Mariners deal Winn for new battery

Mariners deal Winn for new battery

SEATTLE -- The Mariners traded a switch-hitter for a battery on Saturday evening, sending outfielder Randy Winn to the Giants for catcher Yorvit Torrealba and pitcher Jesse Foppert in the first of two trades on the day prior to the non-waiver trading deadline.

The first deal presumably creates an opening in left field for 23-year-old Chris Snelling, but unless there is an injury during the next week, the Mariners must keep the left-handed hitter in the Minor Leagues for another six days. He was sent to Triple-A Tacoma on Wednesday and must stay there for 10 days -- barring an injury.

About an hour after that trade was announced, the Mariners swapped catcher Miguel Olivo to the Padres for catcher Miguel Ojeda and Minor League pitcher Nate Mateo.

Ojeda, who has been playing for the Padres' Triple-A team in Portland, Ore., will join the Mariners Sunday in Seattle, at which time general manager Bill Bavasi and his staff, along with manager Mike Hargrove, will decide the makeup of the 25-man roster, which may include three catchers for the time being.

Wiki Gonzalez remains with the team.

Also, the Mariners might promote Jamal Strong from Tacoma and then make another roster move on Saturday in Chicago when Snelling can be recalled.

The Winn deal registered much higher on the interest scale because of his versatility and contributions the past two-plus seasons. He became a Mariner prior to the 2003 season when he was acquired from the Devil Rays as compensation for manager Lou Piniella.

"Several teams had some interest in Randy, but we thought this was the best deal for us," Bavasi said. "It gives us a pitcher with upside, and a catcher that can contribute right now. The deal also allows us to expose some of our young [outfielders] at the Major League level on a daily basis."

The Twins, Yankees and Cardinals also expressed interest in Winn, but didn't offer a pitcher good enough to satisfy the Mariners.

"[Foppert] is the guy who has a better upside than any pitcher we talked to other clubs about," Bavasi said. "There were some decent young arms, but none with Jesse's upside."

Foppert, 25, has a Major League record of 8-9 with a 5.00 ERA in 27 games, including 23 starts -- two of them with the Giants this season. He was a rising star in the organization before being stopped in his tracks with an elbow injury that required Tommy John surgery, costing him almost the entire 2004 season.

The 6-foot-6, 210-pounder started the '05 season in the Giants' Minor League system (Class A San Jose and Triple-A Fresno) before being recalled on June 14 to start against the Twins.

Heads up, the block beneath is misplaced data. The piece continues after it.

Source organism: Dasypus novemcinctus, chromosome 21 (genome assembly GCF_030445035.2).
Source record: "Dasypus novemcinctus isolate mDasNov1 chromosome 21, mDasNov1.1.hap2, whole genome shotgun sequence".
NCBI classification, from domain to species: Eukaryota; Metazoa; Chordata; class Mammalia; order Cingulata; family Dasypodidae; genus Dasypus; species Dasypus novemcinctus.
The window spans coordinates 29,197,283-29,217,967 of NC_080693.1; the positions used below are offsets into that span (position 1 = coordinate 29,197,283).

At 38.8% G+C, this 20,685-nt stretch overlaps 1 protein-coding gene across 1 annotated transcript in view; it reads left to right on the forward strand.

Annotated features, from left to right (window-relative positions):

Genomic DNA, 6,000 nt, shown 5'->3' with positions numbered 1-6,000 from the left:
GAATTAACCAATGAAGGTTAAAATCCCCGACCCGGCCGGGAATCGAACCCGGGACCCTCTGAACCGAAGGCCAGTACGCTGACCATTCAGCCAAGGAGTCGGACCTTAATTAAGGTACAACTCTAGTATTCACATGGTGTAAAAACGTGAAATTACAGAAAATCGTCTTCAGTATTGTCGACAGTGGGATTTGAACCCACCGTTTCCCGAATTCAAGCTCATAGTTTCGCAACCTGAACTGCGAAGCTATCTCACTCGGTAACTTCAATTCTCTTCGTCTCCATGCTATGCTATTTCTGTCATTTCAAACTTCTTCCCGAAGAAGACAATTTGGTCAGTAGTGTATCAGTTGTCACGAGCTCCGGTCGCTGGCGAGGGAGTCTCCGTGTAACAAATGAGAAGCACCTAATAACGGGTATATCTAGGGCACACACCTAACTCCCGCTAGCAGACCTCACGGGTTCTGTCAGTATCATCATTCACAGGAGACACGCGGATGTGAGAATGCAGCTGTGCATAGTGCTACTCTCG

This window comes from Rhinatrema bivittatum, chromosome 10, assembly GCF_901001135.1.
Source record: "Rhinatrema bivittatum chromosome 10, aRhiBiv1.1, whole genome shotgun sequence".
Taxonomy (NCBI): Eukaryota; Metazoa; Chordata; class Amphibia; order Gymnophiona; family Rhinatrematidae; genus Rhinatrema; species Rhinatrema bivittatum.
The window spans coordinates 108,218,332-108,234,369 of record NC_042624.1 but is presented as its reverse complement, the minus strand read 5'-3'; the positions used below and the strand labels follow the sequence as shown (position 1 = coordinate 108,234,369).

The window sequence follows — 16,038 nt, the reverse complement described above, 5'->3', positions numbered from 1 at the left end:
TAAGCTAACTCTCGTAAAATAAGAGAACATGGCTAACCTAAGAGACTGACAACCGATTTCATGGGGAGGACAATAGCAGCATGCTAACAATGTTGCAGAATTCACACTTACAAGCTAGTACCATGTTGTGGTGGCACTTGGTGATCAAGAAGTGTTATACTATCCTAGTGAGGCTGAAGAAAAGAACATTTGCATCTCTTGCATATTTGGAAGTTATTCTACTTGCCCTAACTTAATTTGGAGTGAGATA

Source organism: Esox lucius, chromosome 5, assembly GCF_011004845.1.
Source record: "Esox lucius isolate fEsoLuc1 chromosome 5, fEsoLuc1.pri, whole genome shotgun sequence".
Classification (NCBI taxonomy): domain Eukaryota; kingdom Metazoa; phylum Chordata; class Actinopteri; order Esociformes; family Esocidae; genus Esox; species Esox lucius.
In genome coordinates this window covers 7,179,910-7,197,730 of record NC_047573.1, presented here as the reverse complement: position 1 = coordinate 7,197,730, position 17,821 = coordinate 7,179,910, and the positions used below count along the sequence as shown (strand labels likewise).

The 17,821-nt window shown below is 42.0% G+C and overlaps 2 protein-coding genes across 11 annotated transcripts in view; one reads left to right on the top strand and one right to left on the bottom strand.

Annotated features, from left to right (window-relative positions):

He went on the disabled list July 1 because of a strained neck, was activated on July 24 after a rehab assignment with San Jose, and was optioned to Fresno. He pitched one inning of relief on Monday against Nashville.

Bavasi said Foppert would come to Seattle for a physical exam and then be assigned to one of the Mariners' Minor League clubs.

"It is a gamble, but we could end up with a real fine pitcher," Bavasi said. "He was on his way to having a real nice career prior to Tommy John surgery."

Torrealba, 27, played in 34 games with the Giants this season, batting .226 (21-for-93) with eight doubles, one home run and seven RBIs. He had been the most recent player to hit a triple in his first MLB plate appearance -- September 5, 2001 -- until Mariners rookie Yunieski Betancourt did the same thing against the Tigers Thursday night at Safeco Field.

Torrealba has played his entire career in the Giants organization, developing a reputation as a rock-solid defensive catcher. He has a career .996 fielding percentage -- five errors in 1,226 total chances -- and three passed balls in 206 MLB games.

When the dust had settled later Saturday night, some 15 hours before the 1 p.m. PT trading deadline, Bavasi said it was tough trading Winn and Olivo.

"Part of what you want to put together in the clubhouse are guys with good makeup and work habits, and Randy is one of those guys," Bavasi said. "He's a talented player and it's not easy moving Randy. But for us, it was not only a question of what we could get back in trade, but [an opportunity to] turn the club over a little bit."

Winn gave the Mariners a .287 batting average, 31 home runs and 193 RBIs during his 416 games. But the Seattle outfield needs more punch, and perhaps Snelling can deliver it. Snelling also has a stronger throwing arm than Winn.

There was a sense earlier in the day that Winn would be traded because he wasn't in the starting lineup against the Indians. Bavasi confirmed that the pending deal with the Giants was the reason.

"By [Saturday morning], we had gotten it down to a couple of clubs and didn't think it was right for anybody to let him play," Bavasi said.

Olivo, however, did play, going 0-for-3, leaving him with a .151 batting average.

The high-end catcher acquired from the White Sox a little more than a year ago in the Freddy Garcia trade never reached a high level with the Mariners.

"A lot of us got to like him quite a bit and wanted to see it work for him," Bavasi said. "We just felt that it was in everyone's best interests to give him a new lease on life and channel our energies in developing [Rene] Rivera, [Rob] Johnson and [Jeff] Clement.

"It was a real tough move to make because [Olivo] is such a nice guy."

Mateo, described by Bavasi as "a young, hard-throwing right-hander with a 'plus' curve and command that needs to continue to develop," will stay in Double-A, moving to the San Antonio Missions.

Jim Street is a reporter for MLB.com. This story was not subject to the approval of Major League Baseball or its clubs.